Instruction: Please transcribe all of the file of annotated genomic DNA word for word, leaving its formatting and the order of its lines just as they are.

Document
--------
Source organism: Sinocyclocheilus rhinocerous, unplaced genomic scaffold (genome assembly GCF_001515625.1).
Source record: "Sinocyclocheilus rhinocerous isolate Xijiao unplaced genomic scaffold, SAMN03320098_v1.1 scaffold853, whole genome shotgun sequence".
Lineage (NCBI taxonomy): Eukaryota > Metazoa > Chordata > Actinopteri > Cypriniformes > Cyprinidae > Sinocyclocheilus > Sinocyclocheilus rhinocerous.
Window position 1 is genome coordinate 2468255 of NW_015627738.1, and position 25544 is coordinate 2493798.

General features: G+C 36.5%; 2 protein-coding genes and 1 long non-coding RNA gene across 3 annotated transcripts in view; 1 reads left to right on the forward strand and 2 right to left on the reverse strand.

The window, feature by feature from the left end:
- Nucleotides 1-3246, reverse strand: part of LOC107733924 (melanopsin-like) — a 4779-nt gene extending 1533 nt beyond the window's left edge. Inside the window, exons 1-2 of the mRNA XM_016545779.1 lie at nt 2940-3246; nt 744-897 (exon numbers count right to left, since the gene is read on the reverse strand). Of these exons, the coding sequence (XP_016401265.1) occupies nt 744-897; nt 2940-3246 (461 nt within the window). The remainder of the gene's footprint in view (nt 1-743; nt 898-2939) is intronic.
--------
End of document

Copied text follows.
Source organism: Sinocyclocheilus rhinocerous, unplaced genomic scaffold (genome assembly GCF_001515625.1).
Source record: "Sinocyclocheilus rhinocerous isolate Xijiao unplaced genomic scaffold, SAMN03320098_v1.1 scaffold853, whole genome shotgun sequence".
Lineage (NCBI taxonomy): Eukaryota > Metazoa > Chordata > Actinopteri > Cypriniformes > Cyprinidae > Sinocyclocheilus > Sinocyclocheilus rhinocerous.
Window position 1 is genome coordinate 2468255 of NW_015627738.1, and position 25544 is coordinate 2493798.

General features: G+C 36.5%; 2 protein-coding genes and 1 long non-coding RNA gene across 3 annotated transcripts in view; 1 reads left to right on the forward strand and 2 right to left on the reverse strand.

The window, feature by feature from the left end:
- Nucleotides 1-3246, reverse strand: part of LOC107733924 (melanopsin-like) — a 4779-nt gene extending 1533 nt beyond the window's left edge. Inside the window, exons 1-2 of the mRNA XM_016545779.1 lie at nt 2940-3246; nt 744-897 (exon numbers count right to left, since the gene is read on the reverse strand). Of these exons, the coding sequence (XP_016401265.1) occupies nt 744-897; nt 2940-3246 (461 nt within the window). The remainder of the gene's footprint in view (nt 1-743; nt 898-2939) is intronic.